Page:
Facebook's Mark Zuckerberg and MySpace's Tom Anderson Are Both on Google+

Google+ is only a few days old, but it's gotten quite a lot of interest, mostly warranted only because it looks like it's the first Google social product that works. Perhaps it shouldn't be too surprising then that Facebook CEO Mark Zuckerberg himself joined the new social network.

There were several accounts attributed to Mark Zuckerberg at first, but one has been pretty much confirmed to be real. In fact, Zuckerberg himself is reportedly surprised that people doubted that he would join Google+.

But Zuckerberg is not the only social networking star to get on board, MySpace co-founder Tom Anderson also joined and he even had some words to share on his thought about where Google+ fits as well as about Facebook and MySpace.

Several reports indicated that Zuckerberg had set up a Google+ account. However, there were doubts about its authenticity. Blogger Robert Scoble asked Zuckerberg himself about it and got a reply.

"Why are people so surprised that I'd have a Google account?" Zuckerberg asked. He is referring, of course, to a Google+ account.

His profile is not very complete, the only listed information is a short 'introduction' which reads "I make things."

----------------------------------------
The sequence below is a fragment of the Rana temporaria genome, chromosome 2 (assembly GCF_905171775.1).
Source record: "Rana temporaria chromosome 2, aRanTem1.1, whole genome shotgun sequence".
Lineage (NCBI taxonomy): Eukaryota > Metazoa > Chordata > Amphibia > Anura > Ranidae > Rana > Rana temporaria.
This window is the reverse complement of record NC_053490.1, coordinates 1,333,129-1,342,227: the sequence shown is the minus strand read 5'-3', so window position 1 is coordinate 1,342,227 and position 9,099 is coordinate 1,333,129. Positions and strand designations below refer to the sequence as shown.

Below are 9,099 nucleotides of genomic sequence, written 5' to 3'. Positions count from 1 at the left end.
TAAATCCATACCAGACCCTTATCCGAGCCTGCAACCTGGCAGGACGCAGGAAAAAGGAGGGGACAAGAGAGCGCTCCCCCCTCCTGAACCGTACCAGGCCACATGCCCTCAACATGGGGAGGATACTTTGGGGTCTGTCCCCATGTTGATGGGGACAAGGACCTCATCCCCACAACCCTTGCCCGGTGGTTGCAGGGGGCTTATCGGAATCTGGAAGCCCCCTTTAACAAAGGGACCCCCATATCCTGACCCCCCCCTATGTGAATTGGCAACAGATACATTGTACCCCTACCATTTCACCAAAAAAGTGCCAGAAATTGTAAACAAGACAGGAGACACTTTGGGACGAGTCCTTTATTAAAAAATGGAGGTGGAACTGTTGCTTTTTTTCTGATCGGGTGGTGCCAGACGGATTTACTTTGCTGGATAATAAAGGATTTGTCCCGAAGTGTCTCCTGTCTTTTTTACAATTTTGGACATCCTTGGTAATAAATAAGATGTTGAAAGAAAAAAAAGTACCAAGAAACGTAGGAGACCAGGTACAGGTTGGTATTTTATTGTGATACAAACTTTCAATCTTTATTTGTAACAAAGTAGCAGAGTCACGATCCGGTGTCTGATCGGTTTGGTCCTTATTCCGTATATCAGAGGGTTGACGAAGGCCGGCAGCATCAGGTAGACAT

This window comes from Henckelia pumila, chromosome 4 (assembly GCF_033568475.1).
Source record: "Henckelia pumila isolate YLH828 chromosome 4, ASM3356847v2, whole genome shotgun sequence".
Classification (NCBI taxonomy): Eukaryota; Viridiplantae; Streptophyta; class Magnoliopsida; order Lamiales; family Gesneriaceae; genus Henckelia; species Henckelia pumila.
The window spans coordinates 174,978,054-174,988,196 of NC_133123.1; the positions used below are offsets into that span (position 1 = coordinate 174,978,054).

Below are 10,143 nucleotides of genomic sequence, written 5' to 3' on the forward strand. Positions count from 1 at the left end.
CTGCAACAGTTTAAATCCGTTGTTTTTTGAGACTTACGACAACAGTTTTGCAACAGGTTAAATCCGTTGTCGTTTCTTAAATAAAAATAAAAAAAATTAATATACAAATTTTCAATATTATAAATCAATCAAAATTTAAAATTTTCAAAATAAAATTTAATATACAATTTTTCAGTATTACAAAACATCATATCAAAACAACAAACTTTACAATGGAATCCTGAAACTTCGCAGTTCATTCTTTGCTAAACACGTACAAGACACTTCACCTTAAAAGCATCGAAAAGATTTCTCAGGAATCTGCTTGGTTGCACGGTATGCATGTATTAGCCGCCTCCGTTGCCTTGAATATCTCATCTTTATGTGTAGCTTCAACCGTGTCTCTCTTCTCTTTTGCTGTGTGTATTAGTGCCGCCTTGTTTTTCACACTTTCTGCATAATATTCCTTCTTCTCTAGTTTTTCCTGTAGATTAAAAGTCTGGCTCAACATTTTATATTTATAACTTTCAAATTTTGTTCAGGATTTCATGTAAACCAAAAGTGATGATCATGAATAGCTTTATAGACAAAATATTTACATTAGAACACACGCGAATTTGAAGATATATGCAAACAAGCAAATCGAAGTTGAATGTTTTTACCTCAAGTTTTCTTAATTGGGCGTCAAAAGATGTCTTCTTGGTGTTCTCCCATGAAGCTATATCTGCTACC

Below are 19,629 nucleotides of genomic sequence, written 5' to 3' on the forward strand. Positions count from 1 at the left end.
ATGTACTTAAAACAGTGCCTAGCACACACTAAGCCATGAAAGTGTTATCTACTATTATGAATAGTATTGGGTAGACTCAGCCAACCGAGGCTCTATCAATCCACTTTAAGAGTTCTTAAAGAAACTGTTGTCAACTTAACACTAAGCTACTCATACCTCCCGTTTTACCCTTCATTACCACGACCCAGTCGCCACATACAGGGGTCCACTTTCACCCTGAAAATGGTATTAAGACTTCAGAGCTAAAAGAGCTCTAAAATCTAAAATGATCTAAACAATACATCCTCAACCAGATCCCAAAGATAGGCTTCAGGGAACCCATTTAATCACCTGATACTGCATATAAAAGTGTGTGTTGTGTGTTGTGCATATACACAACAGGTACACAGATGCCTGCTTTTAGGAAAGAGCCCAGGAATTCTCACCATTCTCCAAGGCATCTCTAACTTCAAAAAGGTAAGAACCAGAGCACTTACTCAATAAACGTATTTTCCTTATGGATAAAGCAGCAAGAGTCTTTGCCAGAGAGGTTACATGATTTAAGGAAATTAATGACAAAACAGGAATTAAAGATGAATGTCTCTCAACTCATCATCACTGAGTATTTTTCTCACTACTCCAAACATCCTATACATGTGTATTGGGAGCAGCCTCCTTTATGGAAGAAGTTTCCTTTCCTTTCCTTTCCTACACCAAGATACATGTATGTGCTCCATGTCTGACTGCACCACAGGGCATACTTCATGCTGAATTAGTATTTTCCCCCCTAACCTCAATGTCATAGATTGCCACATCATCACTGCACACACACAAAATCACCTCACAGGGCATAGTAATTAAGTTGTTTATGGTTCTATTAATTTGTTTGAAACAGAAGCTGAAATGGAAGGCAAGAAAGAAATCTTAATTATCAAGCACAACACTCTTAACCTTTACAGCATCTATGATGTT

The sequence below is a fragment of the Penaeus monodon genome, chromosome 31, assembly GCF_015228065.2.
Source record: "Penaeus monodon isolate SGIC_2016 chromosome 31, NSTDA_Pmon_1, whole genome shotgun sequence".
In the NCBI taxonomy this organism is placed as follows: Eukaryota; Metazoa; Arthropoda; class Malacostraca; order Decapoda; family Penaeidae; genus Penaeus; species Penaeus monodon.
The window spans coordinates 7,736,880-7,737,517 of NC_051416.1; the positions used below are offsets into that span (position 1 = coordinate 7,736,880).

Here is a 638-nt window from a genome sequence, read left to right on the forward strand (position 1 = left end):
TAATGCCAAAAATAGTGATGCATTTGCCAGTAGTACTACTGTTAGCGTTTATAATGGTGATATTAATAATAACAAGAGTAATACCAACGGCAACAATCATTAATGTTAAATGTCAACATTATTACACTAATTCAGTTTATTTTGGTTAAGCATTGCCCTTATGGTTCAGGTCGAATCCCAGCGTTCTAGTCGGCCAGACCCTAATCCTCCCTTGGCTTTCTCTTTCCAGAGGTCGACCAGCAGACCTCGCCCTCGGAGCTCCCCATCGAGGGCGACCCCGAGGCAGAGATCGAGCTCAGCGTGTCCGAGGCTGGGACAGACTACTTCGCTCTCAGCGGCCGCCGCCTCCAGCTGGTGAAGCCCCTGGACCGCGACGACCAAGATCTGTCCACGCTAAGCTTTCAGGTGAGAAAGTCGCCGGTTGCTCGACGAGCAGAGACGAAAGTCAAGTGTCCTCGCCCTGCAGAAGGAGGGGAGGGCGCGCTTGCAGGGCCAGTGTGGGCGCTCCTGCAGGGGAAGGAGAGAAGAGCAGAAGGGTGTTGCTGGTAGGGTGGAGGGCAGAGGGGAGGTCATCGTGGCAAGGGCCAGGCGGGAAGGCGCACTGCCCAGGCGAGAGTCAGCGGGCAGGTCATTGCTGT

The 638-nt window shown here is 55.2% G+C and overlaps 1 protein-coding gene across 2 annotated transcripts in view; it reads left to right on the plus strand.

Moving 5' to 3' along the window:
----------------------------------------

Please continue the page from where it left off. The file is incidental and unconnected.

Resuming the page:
MySpace's Tom Anderson, who co-founded the company and was the default friend of anyone that joined MySpace for a long time, was more outspoken about Google+, to be expected since he doesn't have a stake in the social networking wars anymore.

"Google+ seems like a 'reaction' to Twitter/Facebook. But are you starting to see the ways that Google+ just makes Google a better, more integrated set of services?," Anderson wrote on his Google+ profile.

"My original vision for MS was that everything got better when it was social--so I tried to build all the super popular things used on the web (blogs, music, classifieds, events, photos) on top of MySpace's social layer," he explained.

This is why, he says, it wasn't until Facebook came along, which had social built in, that there was a real competitor to MySpace. He argues that just bolting-on social features on existing products is very hard to get right.

"But Google+ really seems to be primed to make good on that original premise--that everything gets better when its social," he argues.

"I think what we are getting is a much better Google. Does that kill FB/Twitter? Who cares? I'd use all 3, but more importantly, I'll be using Google products I never used, or use them in new, better ways I never used them before," he explained.

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